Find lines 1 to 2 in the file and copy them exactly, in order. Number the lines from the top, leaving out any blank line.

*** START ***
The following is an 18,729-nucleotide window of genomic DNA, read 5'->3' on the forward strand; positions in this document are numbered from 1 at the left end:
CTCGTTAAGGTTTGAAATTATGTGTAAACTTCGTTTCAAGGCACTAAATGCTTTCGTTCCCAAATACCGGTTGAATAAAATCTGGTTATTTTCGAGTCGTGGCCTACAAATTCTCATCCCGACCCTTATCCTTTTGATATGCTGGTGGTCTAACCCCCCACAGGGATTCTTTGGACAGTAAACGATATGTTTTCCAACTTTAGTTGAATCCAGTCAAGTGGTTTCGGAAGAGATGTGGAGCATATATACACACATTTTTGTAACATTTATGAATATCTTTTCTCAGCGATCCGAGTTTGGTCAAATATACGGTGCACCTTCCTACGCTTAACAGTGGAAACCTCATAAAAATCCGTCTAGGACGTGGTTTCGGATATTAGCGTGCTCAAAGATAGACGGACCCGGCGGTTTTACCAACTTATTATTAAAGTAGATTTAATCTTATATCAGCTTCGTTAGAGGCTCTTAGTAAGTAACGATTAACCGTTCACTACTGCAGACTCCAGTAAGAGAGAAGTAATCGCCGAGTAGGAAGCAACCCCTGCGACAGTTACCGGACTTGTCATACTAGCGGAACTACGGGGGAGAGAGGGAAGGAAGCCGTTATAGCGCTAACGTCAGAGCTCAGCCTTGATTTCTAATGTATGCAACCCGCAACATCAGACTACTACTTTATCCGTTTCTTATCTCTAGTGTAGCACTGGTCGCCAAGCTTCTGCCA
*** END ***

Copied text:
The following is an 18,729-nucleotide window of genomic DNA, read 5'->3' on the forward strand; positions in this document are numbered from 1 at the left end:
CTCGTTAAGGTTTGAAATTATGTGTAAACTTCGTTTCAAGGCACTAAATGCTTTCGTTCCCAAATACCGGTTGAATAAAATCTGGTTATTTTCGAGTCGTGGCCTACAAATTCTCATCCCGACCCTTATCCTTTTGATATGCTGGTGGTCTAACCCCCCACAGGGATTCTTTGGACAGTAAACGATATGTTTTCCAACTTTAGTTGAATCCAGTCAAGTGGTTTCGGAAGAGATGTGGAGCATATATACACACATTTTTGTAACATTTATGAATATCTTTTCTCAGCGATCCGAGTTTGGTCAAATATACGGTGCACCTTCCTACGCTTAACAGTGGAAACCTCATAAAAATCCGTCTAGGACGTGGTTTCGGATATTAGCGTGCTCAAAGATAGACGGACCCGGCGGTTTTACCAACTTATTATTAAAGTAGATTTAATCTTATATCAGCTTCGTTAGAGGCTCTTAGTAAGTAACGATTAACCGTTCACTACTGCAGACTCCAGTAAGAGAGAAGTAATCGCCGAGTAGGAAGCAACCCCTGCGACAGTTACCGGACTTGTCATACTAGCGGAACTACGGGGGAGAGAGGGAAGGAAGCCGTTATAGCGCTAACGTCAGAGCTCAGCCTTGATTTCTAATGTATGCAACCCGCAACATCAGACTACTACTTTATCCGTTTCTTATCTCTAGTGTAGCACTGGTCGCCAAGCTTCTGCCA